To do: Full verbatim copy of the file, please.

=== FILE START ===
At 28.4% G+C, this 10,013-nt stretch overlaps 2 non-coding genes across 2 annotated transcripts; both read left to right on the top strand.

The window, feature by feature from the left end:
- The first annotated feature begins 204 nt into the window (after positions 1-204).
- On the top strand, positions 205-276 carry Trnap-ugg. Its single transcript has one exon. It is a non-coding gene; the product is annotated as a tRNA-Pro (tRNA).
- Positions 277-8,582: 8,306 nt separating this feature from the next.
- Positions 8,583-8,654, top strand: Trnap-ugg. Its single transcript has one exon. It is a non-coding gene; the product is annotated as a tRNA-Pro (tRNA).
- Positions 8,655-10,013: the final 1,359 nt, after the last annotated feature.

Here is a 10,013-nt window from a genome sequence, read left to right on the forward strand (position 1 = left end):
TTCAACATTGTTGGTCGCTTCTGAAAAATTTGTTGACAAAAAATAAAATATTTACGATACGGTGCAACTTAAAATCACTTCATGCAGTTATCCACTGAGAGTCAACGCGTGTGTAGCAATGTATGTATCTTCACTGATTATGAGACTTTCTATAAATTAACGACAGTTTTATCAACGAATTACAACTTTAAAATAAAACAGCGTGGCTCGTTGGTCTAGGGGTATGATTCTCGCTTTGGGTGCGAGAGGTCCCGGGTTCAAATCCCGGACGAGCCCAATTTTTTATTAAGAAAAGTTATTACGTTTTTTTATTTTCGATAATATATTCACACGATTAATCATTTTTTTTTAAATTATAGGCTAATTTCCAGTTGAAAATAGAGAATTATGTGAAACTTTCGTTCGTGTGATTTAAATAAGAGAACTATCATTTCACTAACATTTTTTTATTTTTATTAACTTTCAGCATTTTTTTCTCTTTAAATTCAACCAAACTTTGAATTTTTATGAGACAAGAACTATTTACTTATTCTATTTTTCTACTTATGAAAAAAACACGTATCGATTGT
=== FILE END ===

At 28.4% G+C, this 10,013-nt stretch overlaps 2 non-coding genes across 2 annotated transcripts; both read left to right on the top strand.

The window, feature by feature from the left end:
- The first annotated feature begins 204 nt into the window (after positions 1-204).
- On the top strand, positions 205-276 carry Trnap-ugg. Its single transcript has one exon. It is a non-coding gene; the product is annotated as a tRNA-Pro (tRNA).
- Positions 277-8,582: 8,306 nt separating this feature from the next.
- Positions 8,583-8,654, top strand: Trnap-ugg. Its single transcript has one exon. It is a non-coding gene; the product is annotated as a tRNA-Pro (tRNA).
- Positions 8,655-10,013: the final 1,359 nt, after the last annotated feature.

Here is a 10,013-nt window from a genome sequence, read left to right on the forward strand (position 1 = left end):
TTCAACATTGTTGGTCGCTTCTGAAAAATTTGTTGACAAAAAATAAAATATTTACGATACGGTGCAACTTAAAATCACTTCATGCAGTTATCCACTGAGAGTCAACGCGTGTGTAGCAATGTATGTATCTTCACTGATTATGAGACTTTCTATAAATTAACGACAGTTTTATCAACGAATTACAACTTTAAAATAAAACAGCGTGGCTCGTTGGTCTAGGGGTATGATTCTCGCTTTGGGTGCGAGAGGTCCCGGGTTCAAATCCCGGACGAGCCCAATTTTTTATTAAGAAAAGTTATTACGTTTTTTTATTTTCGATAATATATTCACACGATTAATCATTTTTTTTTAAATTATAGGCTAATTTCCAGTTGAAAATAGAGAATTATGTGAAACTTTCGTTCGTGTGATTTAAATAAGAGAACTATCATTTCACTAACATTTTTTTATTTTTATTAACTTTCAGCATTTTTTTCTCTTTAAATTCAACCAAACTTTGAATTTTTATGAGACAAGAACTATTTACTTATTCTATTTTTCTACTTATGAAAAAAACACGTATCGATTGT